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Deal or no deal?

Potgieter, who is also a qualified Conveyancer, says: “There are circumstances that some sellers find themselves in that could make them desperate to sell their home.” He highlights the case of one seller who had been offered a new position in Cape Town to start in the New Year. The children had to start at their new school, so the move had to be a speedy one. For this seller, renting out his property could always be an option, but stories of bad tenants had left him wary of taking this route, leaving no other choice but to sell, and sell quickly.  “Desperation, be it financial or otherwise, and property sales make strange bedfellows,” says Potgieter.

He says that there are a few tips that sellers can take note of to avoid making the wrong decision during a property sale while they are under pressure:

The seller is asking R1,5 million, the purchaser offers R1,8 million or more in cash

Potgieter notes that in the current economic conditions, every serious and honest buyer haggles about price – no exception. Even though the seller pays the estate agent’s commission, some buyers may even try to reduce that. Should a buyer offer more than your asking price, be cautious.  As the age-old saying goes, if something is too good to be true, it probably is. “There is a good chance that the seller is being conned in this scenario, so they should insist on meeting the buyer in person. It is important to listen to your gut feel and follow your instincts. If the seller is still thinking about pursuing the deal, they must insist on delivery of banker’s guarantees for the full purchase price and payment of transfer costs prior to occupation,” says Potgieter.

You are offered your price or slightly more, and the buyer needs to move in immediately.

An old maxim in property states: ‘No guarantees – no keys.’  Potgieter says that now, more than ever before, this holds true. Sellers should never allow occupation of the property prior to transfer or at least until guarantees for the full purchase price have been delivered and all transfer and bond costs have been paid. Once this has been done, chances are much slighter that the deal will fall through. Once a buyer has occupation, it is extremely difficult to get rid of them should the deal turn sour.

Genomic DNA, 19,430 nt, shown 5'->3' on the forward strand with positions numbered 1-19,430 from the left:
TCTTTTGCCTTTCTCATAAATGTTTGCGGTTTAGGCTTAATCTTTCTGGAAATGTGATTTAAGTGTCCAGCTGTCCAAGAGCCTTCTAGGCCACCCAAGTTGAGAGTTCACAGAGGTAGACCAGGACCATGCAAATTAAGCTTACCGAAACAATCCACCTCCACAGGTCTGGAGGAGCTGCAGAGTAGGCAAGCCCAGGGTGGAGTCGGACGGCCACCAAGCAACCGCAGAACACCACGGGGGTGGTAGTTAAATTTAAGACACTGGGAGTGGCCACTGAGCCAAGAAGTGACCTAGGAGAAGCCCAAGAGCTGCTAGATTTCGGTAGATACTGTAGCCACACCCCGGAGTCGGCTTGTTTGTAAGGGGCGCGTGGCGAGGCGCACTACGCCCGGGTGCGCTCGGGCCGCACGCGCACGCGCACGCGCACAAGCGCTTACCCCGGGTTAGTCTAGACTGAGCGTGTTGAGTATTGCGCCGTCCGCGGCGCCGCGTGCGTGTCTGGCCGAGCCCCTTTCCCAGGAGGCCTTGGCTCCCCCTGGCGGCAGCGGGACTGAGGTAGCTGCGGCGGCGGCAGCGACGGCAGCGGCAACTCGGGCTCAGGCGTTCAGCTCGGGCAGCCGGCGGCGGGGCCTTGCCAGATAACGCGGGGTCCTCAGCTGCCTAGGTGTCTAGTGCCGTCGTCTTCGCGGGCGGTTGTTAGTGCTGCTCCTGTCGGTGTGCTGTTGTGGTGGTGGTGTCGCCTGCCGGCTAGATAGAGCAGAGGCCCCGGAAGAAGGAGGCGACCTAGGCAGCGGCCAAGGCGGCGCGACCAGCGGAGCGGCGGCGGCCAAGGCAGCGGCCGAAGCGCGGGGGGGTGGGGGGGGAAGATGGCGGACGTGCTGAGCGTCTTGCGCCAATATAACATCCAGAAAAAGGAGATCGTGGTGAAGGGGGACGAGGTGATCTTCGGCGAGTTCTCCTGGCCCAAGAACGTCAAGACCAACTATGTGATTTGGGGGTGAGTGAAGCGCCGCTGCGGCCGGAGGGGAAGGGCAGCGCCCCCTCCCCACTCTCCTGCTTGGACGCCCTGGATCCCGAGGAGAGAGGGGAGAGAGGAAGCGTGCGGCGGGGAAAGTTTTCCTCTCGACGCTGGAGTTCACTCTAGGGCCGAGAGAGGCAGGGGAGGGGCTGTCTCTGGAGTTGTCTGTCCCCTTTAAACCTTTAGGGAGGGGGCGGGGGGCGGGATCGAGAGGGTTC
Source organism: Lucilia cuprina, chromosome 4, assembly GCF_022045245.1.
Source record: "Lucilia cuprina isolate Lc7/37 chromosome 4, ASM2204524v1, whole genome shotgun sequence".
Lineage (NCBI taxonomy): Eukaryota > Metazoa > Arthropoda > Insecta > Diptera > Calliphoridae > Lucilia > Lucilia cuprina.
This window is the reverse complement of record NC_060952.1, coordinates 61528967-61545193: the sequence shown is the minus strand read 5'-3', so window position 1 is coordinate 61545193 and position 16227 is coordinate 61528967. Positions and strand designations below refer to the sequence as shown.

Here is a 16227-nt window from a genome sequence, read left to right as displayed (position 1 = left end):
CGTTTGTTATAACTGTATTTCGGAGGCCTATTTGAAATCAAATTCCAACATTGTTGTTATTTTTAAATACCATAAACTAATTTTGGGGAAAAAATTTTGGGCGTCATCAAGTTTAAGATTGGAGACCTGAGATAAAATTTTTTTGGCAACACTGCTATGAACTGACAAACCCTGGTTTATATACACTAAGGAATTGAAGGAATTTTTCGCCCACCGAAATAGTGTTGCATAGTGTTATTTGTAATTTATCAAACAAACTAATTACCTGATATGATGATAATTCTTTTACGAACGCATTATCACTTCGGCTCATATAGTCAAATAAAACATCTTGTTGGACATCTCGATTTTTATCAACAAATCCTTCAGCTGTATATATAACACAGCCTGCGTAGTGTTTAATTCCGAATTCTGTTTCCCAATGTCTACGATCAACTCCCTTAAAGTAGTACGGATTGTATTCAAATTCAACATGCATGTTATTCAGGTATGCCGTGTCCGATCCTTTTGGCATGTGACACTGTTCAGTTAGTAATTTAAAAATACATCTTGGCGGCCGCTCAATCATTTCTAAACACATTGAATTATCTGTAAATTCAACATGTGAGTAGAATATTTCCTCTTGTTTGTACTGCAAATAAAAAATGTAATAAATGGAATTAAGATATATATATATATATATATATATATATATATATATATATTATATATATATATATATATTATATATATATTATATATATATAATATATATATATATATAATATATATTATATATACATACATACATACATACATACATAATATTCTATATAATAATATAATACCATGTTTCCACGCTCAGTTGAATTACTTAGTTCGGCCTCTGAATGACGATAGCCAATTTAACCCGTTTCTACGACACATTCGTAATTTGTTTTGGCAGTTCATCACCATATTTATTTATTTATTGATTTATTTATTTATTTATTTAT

The buyer pays the purchase price in instalments

“For some reason many buyers in the current market think that all sellers are in serious financial trouble. They then get creative and invent weird ways to assist the seller get rid of their property, while many of them simply do not qualify to get a cent from any bank.
Avoid instalment sales at all costs,” warns Potgieter, “Although it is a perfectly legal way to buy and sell property, often the buyer is not able to keep his side of the bargain causing the deal to fall through and the property to be off the market for a very long time.”

The buyer insists on using his own transferring attorney

In our legal system, the seller appoints the transferring attorney and the buyer pays the fee. That is the way it works. Often buyers insist that a family member who is an attorney and lives in another town attends to the transfer as this would save the buyer bags of money. “In cases like these, it is best for sellers to bury their pity and insist on using someone they know or who comes highly recommended. If an attorney acts outside the area in which they have jurisdiction they will have to appoint correspondents to attend to the dreary task of getting clearance figures from city councils, lodgement of deeds in the Deeds Office and so on. It means double work and most possibly delays,” advises Potgieter.

“Lastly,” says Potgieter, “When in doubt and especially before accepting an offer, consult with a property professional of good standing. A reputable estate agent or attorney will be able to speedily advise on the possible pitfalls of an offer and suggest changes to protect both parties. Their fee may prove to be the best investment ever made,” he concludes.


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